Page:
The proposal for revision of the directive on clinical trials - COM(2012)0192 - initially welcomed by stakeholders, now seems to be creating concerns for some. The Standing Committee of European Doctors (CPME) regrets the total absence of ethical considerations in the text.
The long-awaited proposal - which repeals Directive 2001/20/EC - was presented on 17 July 2012. In fact, stakeholders are virtually unanimous in their objections to the 2001 directive. Patients' associations, pharmaceutical firms and researchers criticise it for imposing too cumbersome a regulatory framework, particularly for administrative formalities. Clinical research has declined in Europe (25% fewer trials between 2007 and 2011) and relocated to emerging countries.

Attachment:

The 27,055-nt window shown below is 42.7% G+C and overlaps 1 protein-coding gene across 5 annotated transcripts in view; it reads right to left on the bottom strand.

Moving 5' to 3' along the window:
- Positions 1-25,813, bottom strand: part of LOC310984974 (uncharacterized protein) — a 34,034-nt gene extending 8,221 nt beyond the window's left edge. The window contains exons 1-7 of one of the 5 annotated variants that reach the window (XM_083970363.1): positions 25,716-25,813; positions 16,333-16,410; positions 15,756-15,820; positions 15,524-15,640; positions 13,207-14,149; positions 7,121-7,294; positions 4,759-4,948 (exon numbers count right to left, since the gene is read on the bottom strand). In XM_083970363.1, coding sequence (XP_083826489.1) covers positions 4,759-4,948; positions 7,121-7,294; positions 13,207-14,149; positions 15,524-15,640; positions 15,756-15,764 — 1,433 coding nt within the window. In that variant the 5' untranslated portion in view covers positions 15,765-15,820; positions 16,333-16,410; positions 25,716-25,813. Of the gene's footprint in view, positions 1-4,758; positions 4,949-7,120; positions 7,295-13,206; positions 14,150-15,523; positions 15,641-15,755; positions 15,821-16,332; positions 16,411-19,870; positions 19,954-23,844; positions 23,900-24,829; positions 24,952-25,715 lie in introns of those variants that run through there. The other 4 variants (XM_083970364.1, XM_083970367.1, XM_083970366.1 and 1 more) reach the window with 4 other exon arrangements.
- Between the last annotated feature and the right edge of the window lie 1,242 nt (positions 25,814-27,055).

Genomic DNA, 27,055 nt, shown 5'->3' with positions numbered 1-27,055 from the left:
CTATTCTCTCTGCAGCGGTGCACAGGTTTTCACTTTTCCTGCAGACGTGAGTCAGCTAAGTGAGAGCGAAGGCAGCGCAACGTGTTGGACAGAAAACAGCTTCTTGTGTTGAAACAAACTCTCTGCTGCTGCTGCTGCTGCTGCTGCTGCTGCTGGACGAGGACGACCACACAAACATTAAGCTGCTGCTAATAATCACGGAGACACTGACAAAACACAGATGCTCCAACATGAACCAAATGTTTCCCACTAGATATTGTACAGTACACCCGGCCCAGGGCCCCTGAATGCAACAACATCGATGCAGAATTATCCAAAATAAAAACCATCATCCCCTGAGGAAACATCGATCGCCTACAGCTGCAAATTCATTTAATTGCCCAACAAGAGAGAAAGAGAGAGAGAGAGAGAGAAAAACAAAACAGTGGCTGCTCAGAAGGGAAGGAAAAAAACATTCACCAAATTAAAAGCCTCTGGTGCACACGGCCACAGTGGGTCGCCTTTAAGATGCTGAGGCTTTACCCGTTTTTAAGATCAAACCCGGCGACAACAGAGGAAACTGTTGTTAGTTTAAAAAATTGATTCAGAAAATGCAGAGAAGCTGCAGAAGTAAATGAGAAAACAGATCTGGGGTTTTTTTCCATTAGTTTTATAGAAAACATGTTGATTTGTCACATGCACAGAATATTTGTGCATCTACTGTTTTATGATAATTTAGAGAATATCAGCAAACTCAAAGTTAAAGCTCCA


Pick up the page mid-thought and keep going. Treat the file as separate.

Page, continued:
The European Commission is aware that member states want to keep their prerogatives on the ethical aspects (if only because national sensitivities come into play on certain aspects like stem cells) and has taken care to point out that its text "does not interfere with the member state's internal organisation" and "does not regulate or harmonise the precise functioning of ethics committees". They are in fact not even mentioned. The CPME is interested in seeing the regulation state that authorisation for a clinical trial can be issued only if independent ethics committees have evaluated it positively.
Most large-scale clinical trials are multinational. The authorisation procedure for such trials involves two stages: the first is...